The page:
When feminists exaggerate the prevalence of date rape and sexual harassment on campus, they rehash outdated conceptions of women as passive victims, Katie A. Roiphe '90 told a packed audience of 500 at the Institute of Politics last night.
Roiphe criticized women who call any sexual encounter that doesn't include explicit consent rape because, she said, this attitude portrays women as constantly in need of protection.
"The image of the delicate woman bears a striking resemblance to the 50s ideal that my mother and the other women of her generation fought to get away from," she said.
Roiphe spoke of the controversial reception of her recent book The Morning After: Sex, Fear, and Feminism on Campus and said that feminism has stifled divergent views on rules of sexual conduct.
"In issues like sexual harassment and date rape there has been one accepted position in the media, recycled and given back to us in only one form," she said.
Roiphe said she first found this conformity of opinion here at Harvard. "You couldn't question the existence of a rape epidemic on campus," she said.
Roiphe recounted her doubtful reaction to posters stating that one in every four women on campus is a victim of rape, or attempted rape.
The definition of rape was made so broad, Roiphe said, that it made women seem powerless to communicate whether they want to have sex. It also stereotyped women as innocent and pure, and men as lascivious "beasts," she said.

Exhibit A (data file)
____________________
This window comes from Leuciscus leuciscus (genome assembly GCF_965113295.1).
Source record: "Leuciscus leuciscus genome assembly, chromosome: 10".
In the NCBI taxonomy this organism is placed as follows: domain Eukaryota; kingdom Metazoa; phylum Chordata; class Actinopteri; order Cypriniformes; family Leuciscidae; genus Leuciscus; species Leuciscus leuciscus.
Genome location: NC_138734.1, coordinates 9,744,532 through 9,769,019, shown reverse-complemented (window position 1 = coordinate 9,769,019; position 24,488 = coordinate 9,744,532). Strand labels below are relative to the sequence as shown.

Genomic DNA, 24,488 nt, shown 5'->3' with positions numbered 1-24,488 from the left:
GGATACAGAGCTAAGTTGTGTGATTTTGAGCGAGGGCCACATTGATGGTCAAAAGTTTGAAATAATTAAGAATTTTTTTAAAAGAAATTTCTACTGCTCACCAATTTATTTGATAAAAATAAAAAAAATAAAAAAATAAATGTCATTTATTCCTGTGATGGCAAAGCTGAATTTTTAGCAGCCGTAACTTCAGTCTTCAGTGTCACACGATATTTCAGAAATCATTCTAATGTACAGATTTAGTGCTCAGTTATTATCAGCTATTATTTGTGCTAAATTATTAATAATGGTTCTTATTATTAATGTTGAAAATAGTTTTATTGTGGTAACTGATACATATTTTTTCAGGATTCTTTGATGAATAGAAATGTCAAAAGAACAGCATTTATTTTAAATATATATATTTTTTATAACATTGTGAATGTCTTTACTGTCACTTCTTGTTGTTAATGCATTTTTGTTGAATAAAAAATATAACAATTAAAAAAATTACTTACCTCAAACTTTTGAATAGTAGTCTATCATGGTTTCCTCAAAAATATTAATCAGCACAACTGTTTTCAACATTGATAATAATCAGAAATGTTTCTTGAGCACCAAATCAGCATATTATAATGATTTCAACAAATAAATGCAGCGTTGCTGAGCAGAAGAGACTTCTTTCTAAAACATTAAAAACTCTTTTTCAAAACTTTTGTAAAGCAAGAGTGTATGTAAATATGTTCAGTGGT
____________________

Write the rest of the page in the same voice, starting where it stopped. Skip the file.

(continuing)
"In all honesty, people have very miserable sexual experiences but that's not rape, because that implies there's a rapist," she said. "It's dangerous when we start using 'rape' to label all these things because it trivializes its meaning."
Roiphe said feminist groups have not tolerated voices of dissent.
She said a group of graduate students at Princeton would not look at her after she published an article in The New York Times three years ago which criticized rape crisis feminists.
And Newsweek called her the "Clarence Thomas of women," she said.
"If feminism is going to be a vital movement, then it is going to have to be able to sustain criticism," she added.
Rophie said she considers herself a feminist, but "some feminisms are better than others," she explained. Current feminism, she said, confines women to Victorian notions of gender and sexuality.
But Roiphe also said she believes the political climate is becoming more tolerant.
The mood of the audience, she said, was also more supportive than in the past. "I felt like if I had come three years ago it would have seemed very different," she said.
Barbara E. Johnson, professor of English and Comparative Literature, spoke in response to Roiphe's speech.
Johnson agreed with some of Roiphe's views but said that feminism is more open to discussion than Roiphe had portrayed.
She also said that Roiphe implied women should just accept sexual harassment as a fact of life.
Roiphe responded, "I'm not saying [to] women, 'Grit your teeth--so you were forced to have sex, who cares?'"